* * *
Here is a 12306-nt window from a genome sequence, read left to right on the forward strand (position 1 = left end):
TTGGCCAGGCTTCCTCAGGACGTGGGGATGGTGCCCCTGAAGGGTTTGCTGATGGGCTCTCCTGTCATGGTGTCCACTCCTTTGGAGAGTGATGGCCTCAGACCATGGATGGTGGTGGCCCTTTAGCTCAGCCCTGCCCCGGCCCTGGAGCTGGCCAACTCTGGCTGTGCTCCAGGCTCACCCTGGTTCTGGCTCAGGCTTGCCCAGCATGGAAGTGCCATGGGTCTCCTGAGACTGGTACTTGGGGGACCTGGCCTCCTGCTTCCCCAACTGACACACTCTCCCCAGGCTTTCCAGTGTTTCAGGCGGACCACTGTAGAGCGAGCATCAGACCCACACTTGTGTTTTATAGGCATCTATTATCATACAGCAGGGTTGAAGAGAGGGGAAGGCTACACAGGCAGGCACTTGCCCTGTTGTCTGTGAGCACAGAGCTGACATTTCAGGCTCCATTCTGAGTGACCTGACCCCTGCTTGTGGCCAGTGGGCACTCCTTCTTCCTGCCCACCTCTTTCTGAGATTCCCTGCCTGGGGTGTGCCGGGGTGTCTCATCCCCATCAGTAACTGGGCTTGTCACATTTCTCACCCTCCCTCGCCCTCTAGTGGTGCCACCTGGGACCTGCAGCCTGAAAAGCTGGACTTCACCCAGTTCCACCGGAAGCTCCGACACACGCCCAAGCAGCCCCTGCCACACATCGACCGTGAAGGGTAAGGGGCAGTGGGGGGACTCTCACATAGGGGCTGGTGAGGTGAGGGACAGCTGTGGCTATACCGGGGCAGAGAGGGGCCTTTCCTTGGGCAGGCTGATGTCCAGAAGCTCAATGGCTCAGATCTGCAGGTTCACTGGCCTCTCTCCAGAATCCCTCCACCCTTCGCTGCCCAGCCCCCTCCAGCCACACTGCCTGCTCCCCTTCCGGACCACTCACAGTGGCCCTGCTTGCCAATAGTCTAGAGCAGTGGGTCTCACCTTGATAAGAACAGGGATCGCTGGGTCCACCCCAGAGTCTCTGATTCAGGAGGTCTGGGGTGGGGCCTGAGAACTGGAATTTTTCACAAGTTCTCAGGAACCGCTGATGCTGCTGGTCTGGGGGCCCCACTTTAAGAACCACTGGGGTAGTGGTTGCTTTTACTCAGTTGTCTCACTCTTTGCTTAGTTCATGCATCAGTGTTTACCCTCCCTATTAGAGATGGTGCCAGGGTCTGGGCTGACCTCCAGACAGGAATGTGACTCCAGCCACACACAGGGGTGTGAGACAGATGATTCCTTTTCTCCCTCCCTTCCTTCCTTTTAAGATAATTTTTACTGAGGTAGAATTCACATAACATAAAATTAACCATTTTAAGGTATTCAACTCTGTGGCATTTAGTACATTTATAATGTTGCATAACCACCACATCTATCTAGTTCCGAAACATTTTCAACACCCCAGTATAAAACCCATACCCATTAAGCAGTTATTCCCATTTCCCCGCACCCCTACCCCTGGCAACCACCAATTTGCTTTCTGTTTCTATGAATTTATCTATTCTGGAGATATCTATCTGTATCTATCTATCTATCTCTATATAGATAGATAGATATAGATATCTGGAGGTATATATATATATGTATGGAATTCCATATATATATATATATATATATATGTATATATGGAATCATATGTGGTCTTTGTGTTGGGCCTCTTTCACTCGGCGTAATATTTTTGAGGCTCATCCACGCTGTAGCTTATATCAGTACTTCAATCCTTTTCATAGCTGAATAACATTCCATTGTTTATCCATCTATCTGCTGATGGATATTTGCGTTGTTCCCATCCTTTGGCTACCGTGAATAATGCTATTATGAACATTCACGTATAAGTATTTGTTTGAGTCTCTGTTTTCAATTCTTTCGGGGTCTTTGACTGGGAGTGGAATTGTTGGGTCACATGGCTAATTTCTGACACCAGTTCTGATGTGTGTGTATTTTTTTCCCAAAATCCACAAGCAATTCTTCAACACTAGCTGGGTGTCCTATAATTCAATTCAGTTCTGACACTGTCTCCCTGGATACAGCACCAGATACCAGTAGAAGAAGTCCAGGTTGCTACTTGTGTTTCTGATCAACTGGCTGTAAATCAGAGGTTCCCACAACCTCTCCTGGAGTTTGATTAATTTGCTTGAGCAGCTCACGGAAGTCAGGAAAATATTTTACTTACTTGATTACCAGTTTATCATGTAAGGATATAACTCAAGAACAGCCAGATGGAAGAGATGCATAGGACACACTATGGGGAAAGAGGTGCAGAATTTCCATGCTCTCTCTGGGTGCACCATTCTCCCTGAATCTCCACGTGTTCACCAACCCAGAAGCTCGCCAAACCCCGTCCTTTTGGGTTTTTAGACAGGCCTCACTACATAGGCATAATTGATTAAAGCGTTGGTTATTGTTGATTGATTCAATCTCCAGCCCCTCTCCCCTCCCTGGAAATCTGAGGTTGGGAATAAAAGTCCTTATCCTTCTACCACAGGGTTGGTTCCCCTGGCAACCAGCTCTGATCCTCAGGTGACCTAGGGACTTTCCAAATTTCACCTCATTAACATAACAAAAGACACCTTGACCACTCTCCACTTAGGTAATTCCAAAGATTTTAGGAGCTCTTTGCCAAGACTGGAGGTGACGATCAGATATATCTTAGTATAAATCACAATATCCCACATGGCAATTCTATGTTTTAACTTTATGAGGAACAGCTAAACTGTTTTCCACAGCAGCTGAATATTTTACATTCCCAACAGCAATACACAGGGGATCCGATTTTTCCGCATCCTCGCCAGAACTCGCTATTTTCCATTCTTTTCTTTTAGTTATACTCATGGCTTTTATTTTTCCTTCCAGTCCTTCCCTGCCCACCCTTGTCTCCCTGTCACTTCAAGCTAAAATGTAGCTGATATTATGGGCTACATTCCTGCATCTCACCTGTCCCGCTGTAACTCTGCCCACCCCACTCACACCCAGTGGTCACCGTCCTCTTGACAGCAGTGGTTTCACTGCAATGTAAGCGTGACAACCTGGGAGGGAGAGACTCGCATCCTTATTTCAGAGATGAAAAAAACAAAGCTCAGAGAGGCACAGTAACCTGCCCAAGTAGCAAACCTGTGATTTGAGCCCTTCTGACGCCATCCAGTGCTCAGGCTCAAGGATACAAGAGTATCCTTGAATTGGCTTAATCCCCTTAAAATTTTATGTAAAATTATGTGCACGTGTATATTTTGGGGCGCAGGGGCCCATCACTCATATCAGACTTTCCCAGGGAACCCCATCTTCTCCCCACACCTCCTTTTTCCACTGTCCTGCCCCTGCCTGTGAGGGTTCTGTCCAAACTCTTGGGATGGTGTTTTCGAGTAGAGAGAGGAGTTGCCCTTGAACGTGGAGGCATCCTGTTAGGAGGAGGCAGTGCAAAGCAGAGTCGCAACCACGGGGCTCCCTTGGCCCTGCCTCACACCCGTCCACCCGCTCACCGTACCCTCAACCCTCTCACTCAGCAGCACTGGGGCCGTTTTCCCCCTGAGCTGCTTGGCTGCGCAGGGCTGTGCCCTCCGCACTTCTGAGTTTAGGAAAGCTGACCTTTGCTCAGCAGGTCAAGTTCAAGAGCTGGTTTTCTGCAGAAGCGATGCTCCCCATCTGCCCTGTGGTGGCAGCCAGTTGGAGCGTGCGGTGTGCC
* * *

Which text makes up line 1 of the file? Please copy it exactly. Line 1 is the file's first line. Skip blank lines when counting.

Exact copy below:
Here is a 12306-nt window from a genome sequence, read left to right on the forward strand (position 1 = left end):